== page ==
III. Mathematical FormulasII a. Lift-to-Drag Ratio 1This formula represents the maximum possible lift-to-drag ratio2.
In the equation, AR represents the aspect ratio3, epsilon represents the span efficiency factor4, a number less than but close to unity for long, straight edged wings, and CD,O is the zero-lift drag coefficient. This ratio is important because it is independent of the weight of the aircraft or the area of the wing.II b.
Lift L = CL((pv2)2)A 5L represents Lift, of course.p represents the density of the air that the plane is currently flying inv is the velocity of the aircraft in feet/ secondA represents the wing area of an airplane represented in square feetCL is the Coefficient of lift , which a variable given to represent all of the complex dependencies of shape, inclination,and some flow conditions on lift. This is difficult to calculate in complex situations so it can only be found with experimentation.II c.
Coefficient of LiftCl = L / (A * .5 * r * V^2)CL Represents the coefficient of liftLift is represented by LWing Area is represented by AVelocity is represented by VDensity is represented by rII c. Aspect RatioAR = a2sAR representing the aspect ratio of a plane’s wingA again represents the wing area of an airplane represented in square feetA representing the wing spanII d. Bernoulli’s PrincipleOh boyIV. Number of Wings per PlaneIII a. MonoplanesMonoplanes are planes with a single fixed wing, which is essentially every mass produced jet (with the exception of the PZL M-15).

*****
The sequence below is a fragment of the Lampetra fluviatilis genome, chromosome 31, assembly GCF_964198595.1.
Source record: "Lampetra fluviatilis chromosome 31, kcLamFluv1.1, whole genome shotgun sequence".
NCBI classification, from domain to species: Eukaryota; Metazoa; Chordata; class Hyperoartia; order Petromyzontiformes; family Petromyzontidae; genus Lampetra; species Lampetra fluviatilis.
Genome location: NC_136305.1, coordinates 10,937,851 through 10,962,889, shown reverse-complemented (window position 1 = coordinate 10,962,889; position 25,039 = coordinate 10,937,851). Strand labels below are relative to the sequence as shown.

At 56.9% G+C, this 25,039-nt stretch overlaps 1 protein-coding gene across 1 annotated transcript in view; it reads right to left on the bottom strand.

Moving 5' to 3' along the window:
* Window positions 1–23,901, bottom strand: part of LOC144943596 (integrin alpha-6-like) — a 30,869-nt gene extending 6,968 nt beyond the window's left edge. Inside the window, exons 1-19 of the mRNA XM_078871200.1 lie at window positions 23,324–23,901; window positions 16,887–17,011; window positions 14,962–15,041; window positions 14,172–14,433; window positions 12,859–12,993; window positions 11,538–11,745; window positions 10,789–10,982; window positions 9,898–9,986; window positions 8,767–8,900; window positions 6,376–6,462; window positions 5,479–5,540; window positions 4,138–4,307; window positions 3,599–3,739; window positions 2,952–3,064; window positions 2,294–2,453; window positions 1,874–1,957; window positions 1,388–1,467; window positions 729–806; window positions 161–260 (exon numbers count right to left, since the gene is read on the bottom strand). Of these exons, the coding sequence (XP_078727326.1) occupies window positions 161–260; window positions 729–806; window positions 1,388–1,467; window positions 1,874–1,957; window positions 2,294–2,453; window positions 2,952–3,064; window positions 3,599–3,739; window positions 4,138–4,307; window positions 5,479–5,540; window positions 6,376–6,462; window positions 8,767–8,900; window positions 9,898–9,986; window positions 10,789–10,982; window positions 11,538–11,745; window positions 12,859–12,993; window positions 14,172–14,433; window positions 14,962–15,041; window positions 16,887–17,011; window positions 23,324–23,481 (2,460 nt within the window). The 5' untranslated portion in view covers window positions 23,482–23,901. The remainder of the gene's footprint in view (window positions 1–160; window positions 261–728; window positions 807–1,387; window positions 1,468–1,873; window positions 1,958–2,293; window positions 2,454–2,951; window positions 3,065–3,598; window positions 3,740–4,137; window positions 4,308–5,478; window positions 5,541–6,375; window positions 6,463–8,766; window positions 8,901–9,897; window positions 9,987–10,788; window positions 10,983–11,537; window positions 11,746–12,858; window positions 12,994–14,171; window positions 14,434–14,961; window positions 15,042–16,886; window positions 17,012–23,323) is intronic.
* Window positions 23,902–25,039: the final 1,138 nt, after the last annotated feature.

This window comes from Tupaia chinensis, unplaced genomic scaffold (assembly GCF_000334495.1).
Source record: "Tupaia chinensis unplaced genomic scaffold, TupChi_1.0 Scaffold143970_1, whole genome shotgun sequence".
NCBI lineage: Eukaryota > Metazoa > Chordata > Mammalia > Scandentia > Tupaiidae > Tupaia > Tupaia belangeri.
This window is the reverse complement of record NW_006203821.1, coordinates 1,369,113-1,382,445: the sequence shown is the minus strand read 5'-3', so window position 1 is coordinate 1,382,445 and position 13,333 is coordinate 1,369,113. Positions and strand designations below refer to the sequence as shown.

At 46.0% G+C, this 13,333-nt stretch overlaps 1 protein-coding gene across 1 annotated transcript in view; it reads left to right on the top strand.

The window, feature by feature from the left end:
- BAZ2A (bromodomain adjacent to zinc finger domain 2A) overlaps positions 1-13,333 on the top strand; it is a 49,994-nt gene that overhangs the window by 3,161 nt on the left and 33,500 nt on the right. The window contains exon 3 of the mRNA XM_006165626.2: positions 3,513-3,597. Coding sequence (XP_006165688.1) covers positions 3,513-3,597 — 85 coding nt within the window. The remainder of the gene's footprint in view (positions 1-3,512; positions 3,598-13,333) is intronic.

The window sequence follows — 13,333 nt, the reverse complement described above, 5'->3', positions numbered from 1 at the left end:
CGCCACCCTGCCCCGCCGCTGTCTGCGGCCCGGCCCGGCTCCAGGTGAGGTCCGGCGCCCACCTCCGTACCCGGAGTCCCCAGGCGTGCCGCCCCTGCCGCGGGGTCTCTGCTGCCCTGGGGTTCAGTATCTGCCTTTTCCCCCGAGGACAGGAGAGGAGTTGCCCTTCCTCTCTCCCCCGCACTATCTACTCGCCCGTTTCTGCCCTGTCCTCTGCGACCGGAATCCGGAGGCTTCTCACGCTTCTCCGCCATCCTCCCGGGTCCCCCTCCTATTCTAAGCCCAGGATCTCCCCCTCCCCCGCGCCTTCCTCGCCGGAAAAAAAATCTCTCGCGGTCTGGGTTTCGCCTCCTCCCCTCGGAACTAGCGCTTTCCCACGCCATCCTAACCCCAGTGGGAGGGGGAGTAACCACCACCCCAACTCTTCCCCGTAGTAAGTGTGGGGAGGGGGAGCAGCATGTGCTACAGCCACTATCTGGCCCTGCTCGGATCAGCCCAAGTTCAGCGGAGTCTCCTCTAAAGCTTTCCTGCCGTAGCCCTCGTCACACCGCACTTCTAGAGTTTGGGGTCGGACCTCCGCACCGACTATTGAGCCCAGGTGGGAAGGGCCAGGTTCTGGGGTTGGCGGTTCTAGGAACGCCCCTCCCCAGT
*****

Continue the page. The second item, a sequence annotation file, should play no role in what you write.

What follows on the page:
They are considered very stable and extremely efficient airplanes due to the fact that they have lowest drag of any wing configuration. They are also the simplest to build, as only one wing would need to be accounted for. We are able to calculate their efficiency using the Lift-to-Drag equation and compare it to a biplane with similar dimensions.(calculations)III b.
BiplanesBiplanes are dual winged airplanes. These have been the staple of humanity up until jet planes took over because a biplane wing configuration has a structural advantage over a monoplane. However, it produces more drag than a similar monoplane wing, which we calculated above.